Google announced Wednesday, March 14 that it will be forbidding advertisers from serving cryptocurrency-related ads via its ad network AdWords starting from June 2018, following a similar move made by Facebook back in January 2018.
The goal behind the ban, according to Google’s director of sustainable ads Scott Spencer, is to protect the search giant’s audience from “deceptive content” served by unscrupulous actors that use cryptocurrency, as well as other types of offers to scam people online. Spencer writes:
“As consumer trends evolve, as our methods to protect the open web get better, so do online scams. Improving the ads experience across the web, whether that's removing harmful ads or intrusive ads, will continue to be a top priority for us.”
Positive turns of phrase in Spencer’s text, such as “protect the open web” and “improving the ads experience”, may sound promising on the surface. But just a slightly closer look at Google’s new ad policy exposes what appears to be a contradiction of everything that the company stands – or at least once stood – for.
No crypto allowed
In what can only be described as a surprising lack of regard for nuance, Google listed “initial coin offerings” and “cryptocurrency trading advice” in the same breath as “binary options” and “synonymous products”, as it described the types of content that will no longer be allowed to be advertised via AdWords from June onwards.
Some may argue that banning ICO ads is justified – after all, since the explosion of popularity of this cryptocurrency-based fundraising model in 2017, it had become an easy and fairly popular tool for scammers to extract money from unsuspecting investors.
However, Google also plans to ban “cryptocurrency exchanges” and “cryptocurrency wallets,” the two types of businesses that have existed almost since the very inception of Bitcoin back in 2009, and the vast majority of which are providing real value to their customers and driving forward the growth of cryptocurrency as an industry.
Without explicitly stating it, the newly introduced ad policy additionally implies banning so-called Blockchain platforms, or companies that in some way integrate Blockchain technology — cryptocurrencies are almost always an integral part of Blockchain platforms’ ecosystems, contrary to what some mainstream opinion leaders would have you believe.
These would, for example, include Microsoft’s Ethereum Blockchain as a Service that it offers on its Azure platform, or IBM’s Hyperledger Fabric which, among other things, allows users to transact digital assets, a.k.a. cryptocurrencies.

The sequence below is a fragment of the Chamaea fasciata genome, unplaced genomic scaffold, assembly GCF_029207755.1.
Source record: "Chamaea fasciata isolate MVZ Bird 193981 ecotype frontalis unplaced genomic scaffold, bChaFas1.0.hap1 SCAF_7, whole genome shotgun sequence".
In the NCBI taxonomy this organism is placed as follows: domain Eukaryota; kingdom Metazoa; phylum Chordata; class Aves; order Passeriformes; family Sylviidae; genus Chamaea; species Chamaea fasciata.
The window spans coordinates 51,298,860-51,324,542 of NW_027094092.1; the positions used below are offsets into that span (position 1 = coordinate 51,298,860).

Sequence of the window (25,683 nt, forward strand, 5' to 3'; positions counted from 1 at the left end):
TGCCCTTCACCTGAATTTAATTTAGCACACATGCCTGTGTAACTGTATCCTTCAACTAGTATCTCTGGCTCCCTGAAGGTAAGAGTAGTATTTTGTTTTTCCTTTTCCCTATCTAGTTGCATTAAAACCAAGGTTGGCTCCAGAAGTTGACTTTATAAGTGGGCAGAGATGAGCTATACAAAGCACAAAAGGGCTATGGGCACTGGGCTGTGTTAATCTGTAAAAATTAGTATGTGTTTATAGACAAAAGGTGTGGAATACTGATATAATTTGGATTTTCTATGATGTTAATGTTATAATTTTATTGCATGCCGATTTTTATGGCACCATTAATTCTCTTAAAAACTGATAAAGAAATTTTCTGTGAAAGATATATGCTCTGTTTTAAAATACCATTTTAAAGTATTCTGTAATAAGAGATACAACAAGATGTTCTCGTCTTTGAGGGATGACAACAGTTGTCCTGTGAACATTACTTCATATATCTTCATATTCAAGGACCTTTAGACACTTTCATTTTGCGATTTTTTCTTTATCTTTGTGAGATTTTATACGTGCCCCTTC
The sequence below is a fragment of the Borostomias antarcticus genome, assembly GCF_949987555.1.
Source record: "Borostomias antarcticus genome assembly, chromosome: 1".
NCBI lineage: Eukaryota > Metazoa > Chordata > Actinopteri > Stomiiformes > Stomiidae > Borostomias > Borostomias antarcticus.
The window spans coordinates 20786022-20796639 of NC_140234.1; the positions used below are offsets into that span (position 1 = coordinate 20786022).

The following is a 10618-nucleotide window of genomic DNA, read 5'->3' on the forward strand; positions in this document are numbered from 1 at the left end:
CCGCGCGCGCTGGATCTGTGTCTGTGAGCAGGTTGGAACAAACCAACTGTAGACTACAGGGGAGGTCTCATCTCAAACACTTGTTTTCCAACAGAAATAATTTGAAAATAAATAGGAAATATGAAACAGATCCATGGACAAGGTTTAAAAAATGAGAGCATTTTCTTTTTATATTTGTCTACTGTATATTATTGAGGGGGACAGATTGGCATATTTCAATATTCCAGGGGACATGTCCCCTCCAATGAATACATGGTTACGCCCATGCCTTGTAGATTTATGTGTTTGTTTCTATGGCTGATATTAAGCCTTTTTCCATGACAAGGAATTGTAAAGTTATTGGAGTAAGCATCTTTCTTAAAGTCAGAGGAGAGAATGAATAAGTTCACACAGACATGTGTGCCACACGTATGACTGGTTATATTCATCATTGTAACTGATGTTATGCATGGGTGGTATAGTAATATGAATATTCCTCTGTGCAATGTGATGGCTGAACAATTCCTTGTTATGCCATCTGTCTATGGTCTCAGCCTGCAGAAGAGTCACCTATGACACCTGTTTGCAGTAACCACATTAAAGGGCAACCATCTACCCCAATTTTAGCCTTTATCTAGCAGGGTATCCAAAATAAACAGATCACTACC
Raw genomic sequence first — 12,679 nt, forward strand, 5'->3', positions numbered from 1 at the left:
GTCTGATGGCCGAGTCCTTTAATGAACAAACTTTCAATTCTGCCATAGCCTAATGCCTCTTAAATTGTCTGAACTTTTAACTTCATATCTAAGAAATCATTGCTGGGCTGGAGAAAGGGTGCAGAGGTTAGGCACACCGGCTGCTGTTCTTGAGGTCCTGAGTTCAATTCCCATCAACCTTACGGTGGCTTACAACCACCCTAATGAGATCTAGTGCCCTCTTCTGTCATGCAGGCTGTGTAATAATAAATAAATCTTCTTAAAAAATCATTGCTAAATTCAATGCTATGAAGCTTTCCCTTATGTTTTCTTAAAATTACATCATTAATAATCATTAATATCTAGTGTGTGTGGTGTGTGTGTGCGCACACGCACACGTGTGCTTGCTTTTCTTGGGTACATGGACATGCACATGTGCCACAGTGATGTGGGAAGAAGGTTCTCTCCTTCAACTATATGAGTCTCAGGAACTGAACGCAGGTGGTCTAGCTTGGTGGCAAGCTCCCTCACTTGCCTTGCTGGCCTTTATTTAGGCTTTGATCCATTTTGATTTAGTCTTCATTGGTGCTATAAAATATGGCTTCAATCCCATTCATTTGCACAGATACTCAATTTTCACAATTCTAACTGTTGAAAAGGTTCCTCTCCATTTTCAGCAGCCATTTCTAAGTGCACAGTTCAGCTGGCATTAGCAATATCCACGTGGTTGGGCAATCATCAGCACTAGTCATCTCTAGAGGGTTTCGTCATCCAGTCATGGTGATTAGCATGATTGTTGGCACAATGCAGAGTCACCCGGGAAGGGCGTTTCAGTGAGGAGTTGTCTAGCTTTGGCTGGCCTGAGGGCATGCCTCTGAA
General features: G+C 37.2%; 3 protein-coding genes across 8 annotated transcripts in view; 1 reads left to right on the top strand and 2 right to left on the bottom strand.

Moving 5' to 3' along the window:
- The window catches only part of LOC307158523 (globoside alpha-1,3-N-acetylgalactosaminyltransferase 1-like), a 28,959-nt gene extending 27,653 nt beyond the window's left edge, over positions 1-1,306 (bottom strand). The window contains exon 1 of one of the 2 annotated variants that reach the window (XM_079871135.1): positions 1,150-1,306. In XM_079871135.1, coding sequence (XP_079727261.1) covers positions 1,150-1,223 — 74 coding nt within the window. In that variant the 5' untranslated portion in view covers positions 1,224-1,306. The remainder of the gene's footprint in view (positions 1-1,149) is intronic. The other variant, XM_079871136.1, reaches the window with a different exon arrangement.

Ironically, several companies that Google itself has invested in would have trouble advertising under the new policies as well, such as Storj, made possible by the company’s native SJCX cryptocurrency, or Veem, which uses none other than Bitcoin as a vehicle for its remittances.
Blockchain.info, one of the top Bitcoin wallets, which Alphabet Inc. invested in via its GV (formerly Google Ventures) arm, is now guaranteed to be restricted from AdWords due to the ban on ads of “cryptocurrency wallets” – that is, assuming Google is not going to violate its own policy.
From innovator to censor
And perhaps violate it will. What’s stopping a company that uses nigh-Orwellian doublespeak to describe AdWords as “an advertising ecosystem that works for everyone” just as it bans legitimate businesses from using it, and claims that it protects “the open web” by instituting what can easily be argued is targeted censorship?
With such a wide range of potentially affected businesses, this blanket ban on “all things crypto” is more reminiscent of an authoritarian, luddite government choosing to outlaw a technology that it does not understand, nor care to figure out, rather than of a company that has allowed innovative thinking turn it from a garage startup into a tech giant running the most popular search engine on the planet in well under 10 years.
One of Google’s most famous management practices is its “20 percent rule”: at least in the past, the company allowed its employees to spend 20 percent of their actual work time on side projects without supervision or strict guidelines. This license to create with no censorship in the form of corporate oversight has reportedly resulted in a lot of innovations for Google News, Gmail and AdSense, some of the principal services of Google.
These days, however, the company is busy denying an obvious – in hindsight – change in its ad policy in regards to cryptocurrency businesses, and censoring water guns and Burgundy wine from its shopping platform.
What has happened is anyone’s guess. Perhaps, Google has grown complacent after positioning itself at the top of the food chain and decided that it doesn’t need to uphold its own ideals anymore. Or maybe they just don’t think the crypto and Blockchain industry is important enough to spend time separating the wheat from the chaff.
What’s more important to the people who understand that not everything with the word “cryptocurrency” in it is a scam is the realization that censorship resulting from unrestricted authority is exactly what Blockchain has been designed to disrupt. And it is not unlikely that Google itself will too realize this dark irony someday.
At press time, Cointelegraph is waiting for commentary from cryptocurrency industry experts who are likely to be affected by Google’s new policies. This article will be updated as soon as we receive their statements.
By Andrew Marshall